April 18, 2024

DealBook: BP Offers to Acquire Larger Stake in Rosneft

A Rosneft oil rig in Siberia in 2007.Sergey Ponomarev/Associated PressA Rosneft oil rig in Siberia in 2007.

MOSCOW – BP has offered to acquire a bigger stake in the Russian state oil company Rosneft if it can sell its interests in a private joint venture here, the president of Rosneft said on Friday.

Such a move would make BP the largest single outside investor in the Russia’s state oil company.

The deal also holds the promise of reviving an ill-fated offshore exploration deal in the Russian Arctic that fell apart last year amid lawsuits, and more broadly tie BP’s fate to Russia for years to come.

BP’s chief executive, Robert W. Dudley, made the offer on Tuesday in a meeting with President Vladimir V. Putin at a Russian government retreat in the Black Sea resort town of Sochi, Rosneft’s president, Igor I. Sechin, said Friday.

BP and Rosneft executives met with Mr. Putin as BP continued trying to extricate itself from a nine-year-old partnership called TNK-BP, but none of the parties provided many details about the discussions until now.

Clockwise from left, Russia's president, Vladimir V. Putin, on Tuesday with an interpreter; Carl-Henric Svanberg, chairman of BP; Robert Dudley, BP's chief; and Igor Sechin, Rosneft's chief.RIA Novosti/ReutersClockwise from left, Russia’s president, Vladimir V. Putin, on Tuesday with an interpreter; Carl-Henric Svanberg, chairman of BP; Robert Dudley, BP’s chief; and Igor Sechin, Rosneft’s chief.

Such a deal that will be extraordinarily important for BP, which pumps about a quarter of its global oil output from Russia. Rosneft, for its part, had already intended to sell shares to reduce the government’s holding in the company.

“This proposal seems to be very interesting,” Mr. Sechin said in remarks carried by Russian news services and confirmed by Rosneft’s media office.

The precise structure of the deal is still unclear, Mr. Sechin said. BP is also negotiating to sell its stake in the venture to its oligarch partners, and must continue these talks until mid-October under the terms of its shareholder agreement in TNK-BP.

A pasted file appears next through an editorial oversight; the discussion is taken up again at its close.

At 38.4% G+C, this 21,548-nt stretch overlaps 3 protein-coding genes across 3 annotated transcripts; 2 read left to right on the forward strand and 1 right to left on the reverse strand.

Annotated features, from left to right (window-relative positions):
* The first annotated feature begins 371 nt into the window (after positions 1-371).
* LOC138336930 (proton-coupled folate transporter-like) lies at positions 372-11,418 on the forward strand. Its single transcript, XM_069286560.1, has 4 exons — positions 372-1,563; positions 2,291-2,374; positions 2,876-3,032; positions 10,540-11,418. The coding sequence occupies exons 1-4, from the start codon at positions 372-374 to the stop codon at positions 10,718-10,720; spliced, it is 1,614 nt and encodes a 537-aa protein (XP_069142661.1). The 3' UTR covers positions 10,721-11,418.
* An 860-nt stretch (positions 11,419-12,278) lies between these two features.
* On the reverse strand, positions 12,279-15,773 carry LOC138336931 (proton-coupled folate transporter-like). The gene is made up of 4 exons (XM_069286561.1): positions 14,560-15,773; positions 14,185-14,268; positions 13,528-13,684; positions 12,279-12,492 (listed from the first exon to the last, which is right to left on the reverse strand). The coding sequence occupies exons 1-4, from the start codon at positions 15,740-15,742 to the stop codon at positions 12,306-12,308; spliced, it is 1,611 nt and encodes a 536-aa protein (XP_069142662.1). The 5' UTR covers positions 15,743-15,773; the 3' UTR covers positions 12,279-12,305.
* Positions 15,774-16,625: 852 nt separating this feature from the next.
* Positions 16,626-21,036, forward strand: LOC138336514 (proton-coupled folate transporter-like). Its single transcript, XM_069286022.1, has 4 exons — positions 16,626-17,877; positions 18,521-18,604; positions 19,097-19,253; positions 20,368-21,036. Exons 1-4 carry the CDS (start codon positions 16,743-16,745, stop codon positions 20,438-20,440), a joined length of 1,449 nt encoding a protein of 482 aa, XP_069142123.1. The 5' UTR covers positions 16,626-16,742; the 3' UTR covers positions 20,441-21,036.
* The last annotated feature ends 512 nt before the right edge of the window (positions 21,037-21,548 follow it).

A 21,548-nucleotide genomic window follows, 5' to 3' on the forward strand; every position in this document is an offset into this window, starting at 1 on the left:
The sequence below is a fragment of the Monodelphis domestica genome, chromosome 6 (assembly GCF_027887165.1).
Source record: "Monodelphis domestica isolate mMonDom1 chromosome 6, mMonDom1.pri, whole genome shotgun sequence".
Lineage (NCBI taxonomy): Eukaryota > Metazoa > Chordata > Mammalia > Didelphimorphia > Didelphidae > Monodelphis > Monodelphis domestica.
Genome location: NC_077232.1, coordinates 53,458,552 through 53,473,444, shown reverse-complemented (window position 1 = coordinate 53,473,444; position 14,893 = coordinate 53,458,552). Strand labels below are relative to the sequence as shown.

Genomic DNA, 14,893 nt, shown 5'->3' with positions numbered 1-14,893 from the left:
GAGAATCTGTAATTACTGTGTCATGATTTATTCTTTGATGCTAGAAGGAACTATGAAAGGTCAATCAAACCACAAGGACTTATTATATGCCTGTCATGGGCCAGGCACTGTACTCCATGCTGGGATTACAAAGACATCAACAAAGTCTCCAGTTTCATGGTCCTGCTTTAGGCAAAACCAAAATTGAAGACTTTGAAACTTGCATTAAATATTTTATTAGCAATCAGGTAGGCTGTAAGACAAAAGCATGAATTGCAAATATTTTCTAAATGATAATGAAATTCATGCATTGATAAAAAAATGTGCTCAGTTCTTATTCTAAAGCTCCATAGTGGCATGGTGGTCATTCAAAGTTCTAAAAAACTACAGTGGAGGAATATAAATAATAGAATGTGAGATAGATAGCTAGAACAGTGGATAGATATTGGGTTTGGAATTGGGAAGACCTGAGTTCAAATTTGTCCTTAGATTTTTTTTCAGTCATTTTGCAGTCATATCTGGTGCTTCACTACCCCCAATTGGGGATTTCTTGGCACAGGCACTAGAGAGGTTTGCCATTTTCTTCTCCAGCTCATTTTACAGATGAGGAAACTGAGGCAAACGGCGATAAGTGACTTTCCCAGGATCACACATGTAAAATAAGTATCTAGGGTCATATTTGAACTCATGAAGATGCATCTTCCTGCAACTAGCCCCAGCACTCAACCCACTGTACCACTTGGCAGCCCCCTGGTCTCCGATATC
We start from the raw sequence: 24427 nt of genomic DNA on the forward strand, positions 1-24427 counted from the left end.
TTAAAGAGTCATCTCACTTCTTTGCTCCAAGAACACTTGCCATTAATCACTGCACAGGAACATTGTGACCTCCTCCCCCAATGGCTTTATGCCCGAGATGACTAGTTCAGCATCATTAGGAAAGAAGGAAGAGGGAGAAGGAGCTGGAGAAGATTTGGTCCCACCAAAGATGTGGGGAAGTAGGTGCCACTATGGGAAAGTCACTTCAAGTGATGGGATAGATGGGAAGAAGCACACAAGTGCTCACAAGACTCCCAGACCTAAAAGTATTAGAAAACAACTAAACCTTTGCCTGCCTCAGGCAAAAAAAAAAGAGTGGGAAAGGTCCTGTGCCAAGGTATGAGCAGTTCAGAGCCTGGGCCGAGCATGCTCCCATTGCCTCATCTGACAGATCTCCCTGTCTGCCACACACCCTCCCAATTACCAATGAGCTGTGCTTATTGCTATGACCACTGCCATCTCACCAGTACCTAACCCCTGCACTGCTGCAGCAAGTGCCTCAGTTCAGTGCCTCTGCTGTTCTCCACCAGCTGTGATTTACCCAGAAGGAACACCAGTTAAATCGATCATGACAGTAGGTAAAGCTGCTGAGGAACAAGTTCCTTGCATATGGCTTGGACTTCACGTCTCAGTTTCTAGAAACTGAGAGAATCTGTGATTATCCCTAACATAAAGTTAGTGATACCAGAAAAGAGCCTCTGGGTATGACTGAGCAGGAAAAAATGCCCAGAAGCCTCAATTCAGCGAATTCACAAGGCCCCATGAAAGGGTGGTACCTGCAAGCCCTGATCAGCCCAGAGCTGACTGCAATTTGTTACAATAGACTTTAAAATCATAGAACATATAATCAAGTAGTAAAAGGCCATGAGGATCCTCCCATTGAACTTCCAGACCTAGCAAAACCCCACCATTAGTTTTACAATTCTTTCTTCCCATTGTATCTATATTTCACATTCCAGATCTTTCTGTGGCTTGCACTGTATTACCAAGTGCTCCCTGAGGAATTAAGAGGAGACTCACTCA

Mr. Sechin confirmed that Rosneft was in talks with banks to raise $10 billion to $15 billion for a deal. The rest is likely to come as shares in Rosneft.

“BP aims to be an investor in Russia for many decades to come. BP is considering further investment in Russia regardless of who we sell our stake to,” the company said in a statement. “Therefore if we are successful in selling our stake in TNK-BP then we would be interested in investing some of the proceeds in buying shares in Rosneft.”

The deal could well become a payday for BP shareholders, who are growing impatient with Mr. Dudley’s leadership in turning the company around after the Gulf of Mexico spill.

BP would be paid in cash and shares in Rosneft. BP’s statement suggested a portion of the cash could be reinvested to keep a foothold in Russia, possibly with a revival of the Arctic deal, said Ildar Davletshin, an oil and gas analyst at Renaissance. With the rest, BP could buy additional Rosneft shares and pay a special dividend to shareholders, Mr. Davletshin said.

Shareholders “need to see a sweetener,” he said.

When BP created the TNK-BP joint venture with the oligarch partners in 2003, the deal suggested a coming of age of Russian capitalism. It was the largest outside investment in Russia at the time.

But soon after entering the deal, the oil industry landscape shifted under BP’s feet. The following year, Mr. Putin imprisoned a wealthy, post-Soviet oil tycoon, Mikhail B. Khodorkovsky, and effectively nationalized Mr. Khodorkovsky’s assets to form the core of the state company, Rosneft.

Shortly after that, BP had bought a 1.3 percent stake in Rosneft worth about $1 billion during the Russian oil company’s I.P.O. in 2006.

For BP, the TNK-BP venture had signaled the future of Russian oil development would center on a state company – much as it does in Saudi Arabia and other major oil-exporting nations.

BP has since struggled to extricate itself from the private sector deal or create separate joint ventures with Russian state energy companies, either Rosneft or Gazprom.

Two previous attempts by BP to shift its footing in Russia — a partnership in 2007 with Gazprom and an Arctic exploration deal in 2011 with Rosneft — failed because the oligarch partners, still influential in the Russian government, succeeded in foiling BP’s plans.

In both cases, as now, Mr. Dudley, a lifelong oilman from Mississippi, had tried to form a counterintuitive alliance with hardline Russian government officials like Mr. Sechin, a proponent of resource nationalism, and against the private-sector partners.

The agreement Mr. Sechin outlined in comments at an economic forum in Sochi would accomplish much of what BP has been seeking for its Russian business.

Thane Gustafson, an expert on Russian oil at consultants IHS Cera said that Rosneft could use the technical and managerial help that BP could provide for its mission of developing the Arctic offshore and other frontier areas.

But he cautioned that Rosneft was already “a company with a great many obligations and commitments.”

BP, he said, would be joining three other strategic partners, ExxonMobil, Norway’ s Statoil and Italy’s ENI.

Stanley Reed contributed reporting from London.

Article source: http://dealbook.nytimes.com/2012/09/21/bp-offers-to-acquire-larger-stake-in-rosneft/?partner=rss&emc=rss

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